This might just be the sweetest Valentine’s Day story I’ve ever heard. It’s definitely the sweetest Valentine’s Day story I’ve ever written.
Kaitlyn Trigger is a marketing director at Rally.org. She also happens to be Instagram co-founder Mike Krieger’s girlfriend of two and a half years (The 26 year old Krieger and 27 year old Trigger met at a friend’s house in October of 2009 and moved in together in October 2010). And my hero.
Last December, Trigger decided she wanted to be able to talk to her boyfriend in depth about the stuff he was working on. So the Yale political science major who “never took any computer classes” covertly downloaded “Learn Python the Hard Way” and began the Odyssey into programming, deadline Valentines’ Day.
Her goal? To create what is now Lovestagram, a way to take the Instagram photos you’ve shared with a specific person and turn them into an e-Valentine. “Several months ago, I was brainstorming a gift for two friends who had recently gotten engaged. I wanted to find Instagram photos they had in common, and it was tough!”
After she learned Python, Trigger then had to complete a Django tutorial in order to bring the Python online — she used Heroku to push stuff to a webserver. She spent marathon weekends building the site, leaving the apartment for a total of three hours on the Martin Luther King holiday in order to finish by February 14th.
“Learning to program isn’t the hard part. The biggest challenge is figuring out how all the moving parts of a web application fit together. There’s no book for that,” she said.
To use Lovestagram simply sign in with your Instagram account, enter the name of your beloved and choose from one of three adorable designs, Lovestagram Rainbow, Mr. Pink Camera and Cinnamon Heart Candy (I’ve been constantly ‘Awwing’ the entire time I’ve been writing this, by the way.). You can then customize the message and send off to your beau.
Here’s a Lovestagram that Kaitlyn sent to Mike and yes, she actually wrote, “Like an Instagram filter, you make my world more beautiful.” And yes she also had to learn Photoshop to come up with the the three different designs, “It’s almost harder than Python,” she told me.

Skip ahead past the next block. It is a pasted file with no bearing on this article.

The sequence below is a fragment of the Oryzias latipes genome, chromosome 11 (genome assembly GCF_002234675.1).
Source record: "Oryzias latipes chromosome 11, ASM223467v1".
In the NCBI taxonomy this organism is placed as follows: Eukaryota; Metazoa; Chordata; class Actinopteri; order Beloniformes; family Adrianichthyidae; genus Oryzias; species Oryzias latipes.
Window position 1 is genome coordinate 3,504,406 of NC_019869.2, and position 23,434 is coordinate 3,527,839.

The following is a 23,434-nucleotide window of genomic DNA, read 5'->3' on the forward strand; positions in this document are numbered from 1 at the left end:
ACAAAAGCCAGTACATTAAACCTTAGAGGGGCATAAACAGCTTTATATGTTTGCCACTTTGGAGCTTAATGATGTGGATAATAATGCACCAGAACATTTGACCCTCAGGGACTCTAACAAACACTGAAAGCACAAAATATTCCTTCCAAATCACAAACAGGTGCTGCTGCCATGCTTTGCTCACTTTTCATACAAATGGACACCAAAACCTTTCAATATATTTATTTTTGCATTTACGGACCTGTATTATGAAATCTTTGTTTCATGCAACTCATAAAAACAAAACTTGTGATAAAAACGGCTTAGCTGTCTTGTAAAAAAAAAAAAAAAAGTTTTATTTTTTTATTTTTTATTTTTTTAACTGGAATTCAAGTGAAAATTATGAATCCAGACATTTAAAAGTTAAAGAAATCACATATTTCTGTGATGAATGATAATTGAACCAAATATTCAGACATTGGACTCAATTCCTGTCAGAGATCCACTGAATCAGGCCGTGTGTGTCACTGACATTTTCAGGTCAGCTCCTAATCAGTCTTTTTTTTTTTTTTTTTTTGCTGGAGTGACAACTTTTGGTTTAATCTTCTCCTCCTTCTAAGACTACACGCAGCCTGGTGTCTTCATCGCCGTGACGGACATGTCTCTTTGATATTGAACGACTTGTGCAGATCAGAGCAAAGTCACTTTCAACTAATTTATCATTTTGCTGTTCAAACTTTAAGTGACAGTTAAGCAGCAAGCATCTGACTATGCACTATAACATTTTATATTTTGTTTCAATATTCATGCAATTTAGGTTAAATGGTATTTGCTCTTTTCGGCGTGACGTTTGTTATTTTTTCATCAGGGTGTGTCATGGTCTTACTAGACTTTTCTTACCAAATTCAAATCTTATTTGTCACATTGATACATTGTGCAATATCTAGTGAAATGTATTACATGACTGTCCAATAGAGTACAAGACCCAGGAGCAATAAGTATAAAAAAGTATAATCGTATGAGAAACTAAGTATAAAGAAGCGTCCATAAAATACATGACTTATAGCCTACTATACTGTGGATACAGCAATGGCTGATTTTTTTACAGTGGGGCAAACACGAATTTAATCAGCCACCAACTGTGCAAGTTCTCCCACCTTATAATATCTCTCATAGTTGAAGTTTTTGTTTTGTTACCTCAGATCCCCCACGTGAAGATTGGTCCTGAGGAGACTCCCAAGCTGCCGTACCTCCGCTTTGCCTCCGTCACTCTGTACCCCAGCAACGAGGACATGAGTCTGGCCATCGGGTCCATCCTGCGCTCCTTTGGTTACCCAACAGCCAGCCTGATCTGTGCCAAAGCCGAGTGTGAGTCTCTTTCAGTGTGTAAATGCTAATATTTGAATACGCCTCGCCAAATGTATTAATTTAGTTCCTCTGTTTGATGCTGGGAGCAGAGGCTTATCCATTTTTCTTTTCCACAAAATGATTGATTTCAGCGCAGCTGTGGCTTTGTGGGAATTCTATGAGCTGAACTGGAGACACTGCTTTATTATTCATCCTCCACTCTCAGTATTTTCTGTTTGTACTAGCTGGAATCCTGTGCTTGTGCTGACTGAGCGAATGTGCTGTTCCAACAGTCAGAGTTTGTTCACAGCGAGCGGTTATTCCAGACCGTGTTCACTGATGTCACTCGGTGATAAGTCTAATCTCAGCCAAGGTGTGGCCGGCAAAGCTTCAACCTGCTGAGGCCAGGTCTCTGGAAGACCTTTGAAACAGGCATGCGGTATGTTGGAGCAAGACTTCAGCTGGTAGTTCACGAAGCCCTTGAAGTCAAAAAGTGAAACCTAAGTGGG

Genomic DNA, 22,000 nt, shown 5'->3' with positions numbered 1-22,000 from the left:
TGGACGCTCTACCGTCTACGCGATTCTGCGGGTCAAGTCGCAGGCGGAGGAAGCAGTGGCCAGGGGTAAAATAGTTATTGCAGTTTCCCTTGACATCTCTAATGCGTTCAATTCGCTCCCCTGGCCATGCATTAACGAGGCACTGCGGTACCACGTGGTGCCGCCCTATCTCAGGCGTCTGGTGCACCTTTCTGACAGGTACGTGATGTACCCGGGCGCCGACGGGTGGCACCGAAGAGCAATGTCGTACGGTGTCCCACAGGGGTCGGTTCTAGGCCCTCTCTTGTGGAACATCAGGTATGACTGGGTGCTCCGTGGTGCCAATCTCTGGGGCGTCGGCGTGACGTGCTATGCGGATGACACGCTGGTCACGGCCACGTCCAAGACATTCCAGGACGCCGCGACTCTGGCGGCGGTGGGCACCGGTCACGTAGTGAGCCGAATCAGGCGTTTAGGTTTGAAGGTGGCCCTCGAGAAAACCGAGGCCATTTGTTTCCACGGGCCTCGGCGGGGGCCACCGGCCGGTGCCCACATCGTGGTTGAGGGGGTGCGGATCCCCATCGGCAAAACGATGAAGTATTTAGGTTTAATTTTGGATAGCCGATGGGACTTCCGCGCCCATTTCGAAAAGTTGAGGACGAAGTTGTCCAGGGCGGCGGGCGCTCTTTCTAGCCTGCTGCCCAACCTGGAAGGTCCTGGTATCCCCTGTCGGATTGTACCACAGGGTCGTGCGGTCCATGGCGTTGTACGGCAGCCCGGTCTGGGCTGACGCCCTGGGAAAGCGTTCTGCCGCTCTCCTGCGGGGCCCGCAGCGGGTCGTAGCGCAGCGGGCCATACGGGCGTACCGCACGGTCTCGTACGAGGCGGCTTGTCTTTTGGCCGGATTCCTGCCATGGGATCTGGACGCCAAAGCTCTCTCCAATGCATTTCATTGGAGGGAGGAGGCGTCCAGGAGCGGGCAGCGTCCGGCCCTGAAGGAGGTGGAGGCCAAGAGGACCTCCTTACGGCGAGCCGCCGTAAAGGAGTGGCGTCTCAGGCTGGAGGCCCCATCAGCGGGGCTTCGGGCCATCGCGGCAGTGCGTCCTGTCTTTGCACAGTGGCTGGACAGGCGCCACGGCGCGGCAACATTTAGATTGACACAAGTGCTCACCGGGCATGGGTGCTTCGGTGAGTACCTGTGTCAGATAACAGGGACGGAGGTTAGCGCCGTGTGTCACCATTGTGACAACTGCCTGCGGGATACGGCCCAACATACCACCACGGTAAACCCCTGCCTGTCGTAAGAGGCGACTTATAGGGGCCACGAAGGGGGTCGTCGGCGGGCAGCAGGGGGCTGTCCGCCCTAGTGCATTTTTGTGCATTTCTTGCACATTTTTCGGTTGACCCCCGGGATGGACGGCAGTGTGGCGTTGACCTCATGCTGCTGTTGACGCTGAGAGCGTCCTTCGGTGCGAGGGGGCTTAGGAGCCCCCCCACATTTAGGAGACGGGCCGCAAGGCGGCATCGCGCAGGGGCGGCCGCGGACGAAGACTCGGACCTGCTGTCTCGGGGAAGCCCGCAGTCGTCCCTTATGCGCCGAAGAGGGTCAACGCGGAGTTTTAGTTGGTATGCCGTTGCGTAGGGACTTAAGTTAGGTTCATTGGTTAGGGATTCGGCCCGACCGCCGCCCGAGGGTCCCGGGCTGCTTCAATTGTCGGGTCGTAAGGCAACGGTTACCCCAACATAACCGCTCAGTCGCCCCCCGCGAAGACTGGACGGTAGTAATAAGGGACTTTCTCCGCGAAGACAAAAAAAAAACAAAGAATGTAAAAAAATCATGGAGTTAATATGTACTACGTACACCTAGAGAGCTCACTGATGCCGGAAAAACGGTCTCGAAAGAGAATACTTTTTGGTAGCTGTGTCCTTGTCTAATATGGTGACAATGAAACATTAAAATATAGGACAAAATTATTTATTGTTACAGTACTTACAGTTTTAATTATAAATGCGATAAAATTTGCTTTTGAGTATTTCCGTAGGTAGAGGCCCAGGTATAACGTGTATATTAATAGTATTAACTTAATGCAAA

While the service ended up looking amazing, her plan to keep it a secret from Krieger didn’t work, mainly because of her frustration with working out bugs, “Something would take me an hour and a half and I knew that ten feet away is someone who could fix the same bug in ten seconds.” So she spilled the beans.
“Mike was really touched,” she said. “His support throughout this whole process has really been a gift. Tolerating me when I’ve been cranky.” Trigger views both the physical manifestation of her skills and the skills themselves as the V-Day gifts, “[But] the fact that we have one more thing in common is the bigger gift.”
As someone who might have dated a programmer at some point, I feel Trigger’s pain when she described the state of Krieger sitting in front of computer as “not knowing what he was doing.” “It’s hard in a city where most of the men are software engineers and most of the women are not,” she says (for the record I also tried and failed to learn Python – more on that later).
Trigger suggests creating classes specifically for women who want to code as a possible solution to this particular digital divide, the trick is to not be intimidated ,“[Code] is something that nobody should be afraid of. “
It’s also something that you don’t need a significant other for necessarily. The best V-Day gift of coding skills you can give, is the V-Day gift of coding skills you give to yourself.